BLM hosts roundtable discussion about federal funding for orphaned wells

Randy Pacheco, the chief executive officer of the San Juan Basin-based A-Plus Well Service, said the state’s workforce needs to be built up to address the orphaned oil and natural gas wells that dot the landscape in many states including New Mexico. 

Pacheco was one of the panelists who participated in a roundtable-style webinar discussion about the federal orphaned well program and the Bureau of Land Management’s efforts to implement it. The bureau hosted the webinar, which drew hundreds of people, on Thursday. The bipartisan Infrastructure Investment and Jobs Act that was signed into law in November provided $4.7 billion for clean-up, remediation and restoration at orphaned well sites. That led to the U.S. Department of the Interior releasing initial guidelines on Dec. 17 for states to apply for funding.

Interior oil and gas review met with mixed reactions

While environmental activists praise various aspects of the U.S. Department of the Interior’s newly released report on federal oil and gas leasing and permitting processes, some say the report is incomplete and fails to account for the impact fossil fuel emissions have on climate change. The department released the report to comply with an executive order President Joe Biden issued titled “Tackling the Climate Crisis at Home and Abroad.” This executive order directed the Department of the Interior to review leasing and permitting processes. The report was released Friday and consists of 18 pages. 

The report includes recommendations such as raising royalty rates, charging more for rent and requiring higher levels of bonding. 

While the recommendations are supported by the environmental advocates, many of whom have been pushing for such reforms for years,  some say that the recommendations do not go far enough to address the climate crisis. “We’re sympathetic to the political gauntlet the Biden administration must run, but it had a choice to run it with power, speed, and agility. Instead, it’s running that gauntlet, weak, slow, and tentative,” said Erik Schlenker-Goodrich, executive director of the Western Environmental Law Center, in a press release.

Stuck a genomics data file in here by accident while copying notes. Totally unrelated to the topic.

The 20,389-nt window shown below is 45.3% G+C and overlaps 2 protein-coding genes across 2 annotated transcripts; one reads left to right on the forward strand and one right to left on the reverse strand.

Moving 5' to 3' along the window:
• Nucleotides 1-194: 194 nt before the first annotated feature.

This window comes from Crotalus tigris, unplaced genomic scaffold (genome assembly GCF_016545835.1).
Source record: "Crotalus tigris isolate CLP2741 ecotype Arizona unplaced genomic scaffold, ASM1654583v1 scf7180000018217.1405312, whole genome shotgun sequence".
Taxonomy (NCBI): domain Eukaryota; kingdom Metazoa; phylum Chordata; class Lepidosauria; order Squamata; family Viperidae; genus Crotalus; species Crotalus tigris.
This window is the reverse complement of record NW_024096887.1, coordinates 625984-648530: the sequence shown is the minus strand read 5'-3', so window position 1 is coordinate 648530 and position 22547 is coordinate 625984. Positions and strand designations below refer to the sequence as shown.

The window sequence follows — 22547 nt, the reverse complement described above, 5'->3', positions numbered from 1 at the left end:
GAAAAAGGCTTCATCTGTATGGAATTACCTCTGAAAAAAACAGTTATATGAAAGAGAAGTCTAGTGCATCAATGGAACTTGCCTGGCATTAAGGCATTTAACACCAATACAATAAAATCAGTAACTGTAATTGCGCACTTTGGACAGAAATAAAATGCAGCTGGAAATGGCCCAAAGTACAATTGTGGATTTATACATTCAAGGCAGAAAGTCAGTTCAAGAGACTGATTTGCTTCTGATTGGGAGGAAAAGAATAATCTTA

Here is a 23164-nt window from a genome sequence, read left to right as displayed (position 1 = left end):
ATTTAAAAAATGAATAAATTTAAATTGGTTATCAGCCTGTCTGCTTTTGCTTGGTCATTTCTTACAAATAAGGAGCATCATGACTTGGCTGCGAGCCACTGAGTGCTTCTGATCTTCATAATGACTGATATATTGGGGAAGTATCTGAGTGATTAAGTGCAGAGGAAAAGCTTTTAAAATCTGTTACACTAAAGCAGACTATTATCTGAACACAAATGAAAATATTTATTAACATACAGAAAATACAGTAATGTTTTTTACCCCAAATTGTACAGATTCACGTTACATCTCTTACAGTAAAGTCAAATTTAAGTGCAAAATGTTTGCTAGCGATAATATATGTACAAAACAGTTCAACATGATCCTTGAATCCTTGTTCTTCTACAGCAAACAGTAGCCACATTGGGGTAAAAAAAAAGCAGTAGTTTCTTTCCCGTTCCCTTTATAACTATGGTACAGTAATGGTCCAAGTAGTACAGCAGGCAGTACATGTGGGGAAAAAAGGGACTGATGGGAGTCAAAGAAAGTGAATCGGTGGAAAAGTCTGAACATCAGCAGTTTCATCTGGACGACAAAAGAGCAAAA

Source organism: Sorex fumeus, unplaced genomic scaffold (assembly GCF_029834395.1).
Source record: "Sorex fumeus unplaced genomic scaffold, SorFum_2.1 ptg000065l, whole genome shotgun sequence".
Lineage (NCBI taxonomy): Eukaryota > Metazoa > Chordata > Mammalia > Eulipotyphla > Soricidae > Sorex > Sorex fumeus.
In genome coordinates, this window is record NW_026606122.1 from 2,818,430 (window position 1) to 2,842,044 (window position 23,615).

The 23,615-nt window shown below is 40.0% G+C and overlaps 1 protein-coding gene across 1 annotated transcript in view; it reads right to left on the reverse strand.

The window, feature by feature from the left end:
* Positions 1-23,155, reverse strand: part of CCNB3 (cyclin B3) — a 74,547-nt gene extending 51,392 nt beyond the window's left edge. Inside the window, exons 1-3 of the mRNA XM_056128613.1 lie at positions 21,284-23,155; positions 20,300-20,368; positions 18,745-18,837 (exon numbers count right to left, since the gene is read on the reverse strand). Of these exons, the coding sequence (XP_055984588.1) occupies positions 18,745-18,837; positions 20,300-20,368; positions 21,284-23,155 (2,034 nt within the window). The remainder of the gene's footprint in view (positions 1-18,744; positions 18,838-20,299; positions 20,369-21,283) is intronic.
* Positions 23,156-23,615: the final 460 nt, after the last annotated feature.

Labor secretary, congresswoman visit orphaned well in Kirtland

As he stood looking at an orphaned well in Kirtland, U.S. Secretary of Labor Martin Walsh asked, “is this ground dirty here?” 

Activist Don Schreiber said yes and Adrienne Sandoval, the Oil Conservation Division Director for the state’s Energy, Minerals and Natural Resources Department, confirmed that there was surface contamination in places at the site. Sandoval said the contaminated soil will have to be removed from the site and clean soil will be brought in to replace it. Walsh visited the orphaned well with U.S. Rep. Teresa Leger Fernández, a New Mexico Democrat who has been pushing for increased funding to assist states with cleaning up orphaned wells. They, and Aztec Mayor Victor Snover, met with Schreiber and Sandoval at the private property where the well is located. Related: Federal lawmakers seek funds to plug orphaned oil and gas wells

The site is one of the hundreds of oil and gas wells in New Mexico that has no operator or responsible party to clean it up.

The stench of climate change

“Oh my gosh. It is just cranking.”

Nathalie Eddy, a field advocate for Earthworks, the environmental monitoring group, is sitting in her Jeep next to an oil well southwest of Loving, New Mexico, in the Permian Basin. A tangle of well pumping equipment is on one side of the quarter-acre pad. Ten yards away are eight storage tanks, each about the size of a Greyhound bus standing on end. She’s aiming her camera at the top of one of those tanks.

Report documents PFAS use in fracking in New Mexico

A report indicating that PFAS chemicals have been used in hydraulic fracturing operations in New Mexico “emphasizes how important it is for regulators to know what is in the industrial wastewater,” Maddy Hayden, a spokesperson for the New Mexico Environment Department told NM Political Report in an email. Physicians for Social Responsibility released a report this week that found PFAS chemicals, also known as per- and polyfluoroalkyl substances, or chemicals that could break down into PFAS have been used in fracking operations in 1,200 wells in half a dozen states, including New Mexico. PFAS chemicals have a broad range of applications and can be found in household objects including non-stick cookware. In recent years, there has been growing concern about the potential health impacts of these “forever chemicals,” which do not break down under normal environmental conditions. “Ongoing research into uses of PFAS and the prevalence of these persistent chemicals in the environment is essential to support strong regulatory responses at the federal and state levels,” Hayden said.